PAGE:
How is the European Union’s budget allocated?


The European Union, or the EU, now consists of 27 Member States following Brexit, the withdrawal of the United Kingdom from the Union. Its population is estimated at nearly 500 million in 2016. However, its budget remains low. In order to be aware of its weakness, it is lower than that of the Belgian State. This is because it cannot exceed a certain ceiling set at 1.23% of the wealth produced each year by all its Member States.

The European Union budget is set up jointly by the finance ministers of all Member States and also by MEPs.

budget 2015 eu

EU expenditure:

90% of the European Union’s expenditure is due to:

  • Competitiveness and cohesion: This expenditure makes it possible to increase productivity and thus growth in all Member States. They are used to finance and support research, education and infrastructure. Cohesion spending, on the other hand, helps disadvantaged, if not poor, regions of the European Union. Their weight has increased due to the accession of the Central and Eastern European Countries (CEECs).
  • Conservation and management of natural resources: Largely through the Common Agricultural Policy, which provides support to livestock farmers and farmers to help them in their activities. But also through rural development, the environment and fisheries.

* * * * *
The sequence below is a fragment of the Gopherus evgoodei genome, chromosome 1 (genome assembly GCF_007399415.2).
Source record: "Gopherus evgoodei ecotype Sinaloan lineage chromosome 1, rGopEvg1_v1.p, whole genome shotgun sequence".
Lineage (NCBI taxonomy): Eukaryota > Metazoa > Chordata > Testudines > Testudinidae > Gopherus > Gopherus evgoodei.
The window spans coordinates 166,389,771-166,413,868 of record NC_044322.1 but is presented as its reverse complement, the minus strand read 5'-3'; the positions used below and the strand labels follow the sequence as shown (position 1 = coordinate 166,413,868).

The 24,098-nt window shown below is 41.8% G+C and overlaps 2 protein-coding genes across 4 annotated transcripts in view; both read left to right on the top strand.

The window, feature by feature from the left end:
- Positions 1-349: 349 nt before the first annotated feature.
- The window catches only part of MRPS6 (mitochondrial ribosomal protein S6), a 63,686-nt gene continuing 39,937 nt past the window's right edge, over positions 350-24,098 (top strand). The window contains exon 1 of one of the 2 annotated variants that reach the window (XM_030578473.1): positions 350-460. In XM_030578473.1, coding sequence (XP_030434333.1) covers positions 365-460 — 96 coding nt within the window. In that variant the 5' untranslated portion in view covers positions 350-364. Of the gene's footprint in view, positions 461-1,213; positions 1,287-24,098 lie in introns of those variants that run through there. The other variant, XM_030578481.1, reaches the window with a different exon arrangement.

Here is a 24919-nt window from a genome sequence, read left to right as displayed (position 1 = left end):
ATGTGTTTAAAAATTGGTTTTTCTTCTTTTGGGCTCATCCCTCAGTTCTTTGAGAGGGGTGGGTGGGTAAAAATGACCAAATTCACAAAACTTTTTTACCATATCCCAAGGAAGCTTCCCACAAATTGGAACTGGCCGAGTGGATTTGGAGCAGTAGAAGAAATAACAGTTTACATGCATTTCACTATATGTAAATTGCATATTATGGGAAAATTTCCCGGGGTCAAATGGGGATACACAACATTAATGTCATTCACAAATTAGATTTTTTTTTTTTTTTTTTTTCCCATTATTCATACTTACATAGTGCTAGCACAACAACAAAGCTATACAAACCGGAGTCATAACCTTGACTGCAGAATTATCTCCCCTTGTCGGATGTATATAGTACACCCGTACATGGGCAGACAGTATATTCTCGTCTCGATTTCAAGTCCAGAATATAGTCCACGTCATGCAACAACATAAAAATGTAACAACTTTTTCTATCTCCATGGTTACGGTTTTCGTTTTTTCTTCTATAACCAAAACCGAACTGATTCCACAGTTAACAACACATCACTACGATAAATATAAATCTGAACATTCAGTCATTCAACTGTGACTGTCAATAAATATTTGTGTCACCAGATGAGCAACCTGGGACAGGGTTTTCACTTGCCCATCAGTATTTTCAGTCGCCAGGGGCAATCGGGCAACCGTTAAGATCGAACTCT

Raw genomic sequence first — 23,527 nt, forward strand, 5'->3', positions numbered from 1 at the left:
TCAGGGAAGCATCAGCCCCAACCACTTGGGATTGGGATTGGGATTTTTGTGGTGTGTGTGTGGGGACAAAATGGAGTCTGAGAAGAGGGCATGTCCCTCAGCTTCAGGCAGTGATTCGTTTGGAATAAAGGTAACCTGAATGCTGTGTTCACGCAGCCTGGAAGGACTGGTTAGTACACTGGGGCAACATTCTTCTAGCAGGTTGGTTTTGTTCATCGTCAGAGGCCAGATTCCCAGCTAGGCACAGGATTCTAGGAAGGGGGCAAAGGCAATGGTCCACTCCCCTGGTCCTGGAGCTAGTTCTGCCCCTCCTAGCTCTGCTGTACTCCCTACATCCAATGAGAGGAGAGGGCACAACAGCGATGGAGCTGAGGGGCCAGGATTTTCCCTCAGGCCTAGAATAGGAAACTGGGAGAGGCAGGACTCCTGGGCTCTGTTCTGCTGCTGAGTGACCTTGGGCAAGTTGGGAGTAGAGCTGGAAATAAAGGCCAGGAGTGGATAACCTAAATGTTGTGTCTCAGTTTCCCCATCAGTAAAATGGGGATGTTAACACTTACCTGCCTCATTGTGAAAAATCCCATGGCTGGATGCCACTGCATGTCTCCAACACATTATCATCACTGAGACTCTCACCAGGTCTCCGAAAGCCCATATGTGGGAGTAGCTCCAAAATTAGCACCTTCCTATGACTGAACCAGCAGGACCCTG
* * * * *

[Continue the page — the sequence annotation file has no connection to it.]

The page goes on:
The remaining 10% of the European Union’s expenditure is intended for:

  • Its action at the global level through its diplomatic activities and the subsidies it provides to developing countries, or countries that have suffered natural disasters.
  • Its administrative expenses: The remuneration of the staff of the European institutions.
  • The security of European citizens: This security refers to the fight against cross-border crime.

EU revenues

The European Union’s revenue must be equal to its expenditure. Indeed, it is prohibited to have a budget in deficit. Its recipes come from:

  • Its Member States: Mostly. Each member country pays a contribution calculated in proportion to its level of wealth but also a small part of its Value Added Tax (VAT).
  • Its customs duties: These revenues are generated thanks to imports of products from the rest of the world.
  • Miscellaneous sources: such as fines it imposes on companies that do not comply with competition rules.

This European Union budget is currently at the heart of the debates. Should it be left as it is? Lower it or raise it? In this way, the role of the European Union can be increased or decreased.